Mental Health Disability for Dissociative Identity Disorder
It's okay to request mental health disability for dissociative identity disorder (DID). Dissociative identity disorder affects each person in different ways -- including his or her ability to work. While many people with DID are able to go to school and work regularly, other people have a more difficult time. Severe mental illness can keep you from working, and DID is no different. For some, mental health disability with DID is their only option.
Mental Health Disability Is for Impairment in Functioning
Like many other psychiatric disorders listed in the Diagnostic and Statistical Manual of Mental Disorders (DSM-5), one of the criteria for a DID diagnosis is significant distress or impairment in one or more major areas of functioning. This can be social functioning, educational functioning, occupational functioning, or otherwise.
There is no concrete definition of what exactly impairment in functioning looks like, but most clinicians agree that any negative impact in these areas constitutes impairment. Failing grades in school, fights with others, inability to hold a job, or not being able to work full-time are just a few examples of how functioning can be affected (Mental Illness as a Disability). For people with DID, there may be impairment in only one area, or in all areas of functioning. There is no right or wrong.
Mental Health Disability Is There for a Reason
Many people with DID work, but for others, full-time work is just not possible. Symptoms can be severe and persistent enough that working is not realistic; then mental health disability becomes an option. Frequent dissociation, derealization/depersonalization, trauma reactions, and other DID and posttraumatic stress disorder (PTSD) symptoms can impair one's ability to work.
A mental health disability is not about a lack of trying. Many people with DID want to work. Many people try to work and end up losing their job or quitting because they just aren't able to do everything they need to do. Some employers are great at understanding and may work with employees who need time off or extra assistance -- but that is not the case everywhere. Sometimes, work may be an impossible feat and even a risk to safety.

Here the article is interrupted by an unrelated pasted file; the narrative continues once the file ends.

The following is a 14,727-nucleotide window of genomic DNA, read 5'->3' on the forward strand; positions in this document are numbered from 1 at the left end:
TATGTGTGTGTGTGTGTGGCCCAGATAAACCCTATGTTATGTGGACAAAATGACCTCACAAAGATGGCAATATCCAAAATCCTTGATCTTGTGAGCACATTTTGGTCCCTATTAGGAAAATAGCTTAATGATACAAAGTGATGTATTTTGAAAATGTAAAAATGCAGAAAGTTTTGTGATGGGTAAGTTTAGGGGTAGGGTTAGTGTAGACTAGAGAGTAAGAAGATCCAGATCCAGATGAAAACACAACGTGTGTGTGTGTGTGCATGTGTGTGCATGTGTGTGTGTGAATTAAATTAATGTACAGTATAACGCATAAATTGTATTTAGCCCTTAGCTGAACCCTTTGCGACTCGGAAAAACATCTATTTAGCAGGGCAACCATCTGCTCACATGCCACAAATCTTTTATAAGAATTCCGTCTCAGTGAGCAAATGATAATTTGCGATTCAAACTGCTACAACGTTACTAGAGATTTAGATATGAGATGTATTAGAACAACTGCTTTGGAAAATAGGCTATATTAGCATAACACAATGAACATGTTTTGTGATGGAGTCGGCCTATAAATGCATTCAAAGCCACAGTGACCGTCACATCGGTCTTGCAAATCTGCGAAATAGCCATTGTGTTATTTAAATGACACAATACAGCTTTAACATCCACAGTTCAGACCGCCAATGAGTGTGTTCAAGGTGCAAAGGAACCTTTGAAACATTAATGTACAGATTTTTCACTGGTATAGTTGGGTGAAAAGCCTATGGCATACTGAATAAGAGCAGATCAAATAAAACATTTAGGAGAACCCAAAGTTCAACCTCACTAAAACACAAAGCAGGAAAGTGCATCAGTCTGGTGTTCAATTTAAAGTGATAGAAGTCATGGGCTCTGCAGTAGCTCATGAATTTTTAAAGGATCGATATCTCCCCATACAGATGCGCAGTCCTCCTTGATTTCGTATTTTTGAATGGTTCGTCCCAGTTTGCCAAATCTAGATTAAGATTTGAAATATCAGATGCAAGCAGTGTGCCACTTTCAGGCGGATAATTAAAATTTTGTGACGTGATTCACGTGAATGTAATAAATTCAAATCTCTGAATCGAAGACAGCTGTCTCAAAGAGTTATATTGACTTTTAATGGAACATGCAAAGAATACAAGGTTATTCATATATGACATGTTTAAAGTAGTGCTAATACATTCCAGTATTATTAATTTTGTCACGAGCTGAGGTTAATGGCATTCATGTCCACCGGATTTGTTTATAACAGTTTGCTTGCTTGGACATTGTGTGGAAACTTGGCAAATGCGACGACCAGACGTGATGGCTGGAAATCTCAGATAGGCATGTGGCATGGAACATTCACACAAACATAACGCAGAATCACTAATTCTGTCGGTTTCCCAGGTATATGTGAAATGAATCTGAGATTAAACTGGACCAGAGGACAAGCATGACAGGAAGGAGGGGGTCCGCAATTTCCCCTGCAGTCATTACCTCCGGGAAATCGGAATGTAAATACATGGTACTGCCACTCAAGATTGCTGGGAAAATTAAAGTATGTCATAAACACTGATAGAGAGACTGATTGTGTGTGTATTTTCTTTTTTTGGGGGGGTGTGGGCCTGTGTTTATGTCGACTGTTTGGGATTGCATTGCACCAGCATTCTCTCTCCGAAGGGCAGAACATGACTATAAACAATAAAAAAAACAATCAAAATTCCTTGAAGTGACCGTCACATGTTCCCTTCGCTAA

Admittedly, the stigma of receiving disability exists, but there is nothing wrong with not being able to work. DID can affect someone just as any physical illness can. Sometimes, no matter what you do, you just can't overcome your symptoms, and that's okay. In these instances, it may be necessary to apply for mental health disability with DID.
Applying for Mental Health Disability Benefits with Dissociative Identity Disorder
The mental health disability application process can be difficult. It takes time and effort to finish all of the paperwork, and there is no guarantee that disability will be approved. But help is out there. There are free and low-cost services that help people fill out forms or to file appeals if you are denied. Your local social services can assist in providing other forms of assistance if you find yourself unable to work. Don't be ashamed of your DID and don't be ashamed to ask for the help you need.
Remember, everyone's DID is different, and everyone's ability to work is different. Don't judge others for what they can and can't do, and don't judge yourself if you find yourself unable to work. You and your system are the first priority.
Matulewicz, C. (2017, August 3). Mental Health Disability for Dissociative Identity Disorder, HealthyPlace. Retrieved on 2020, April 2 from https://www.healthyplace.com/blogs/dissociativeliving/2017/08/when-dissociative-identity-disorder-becomes-a-disability
Author: Crystalie Matulewicz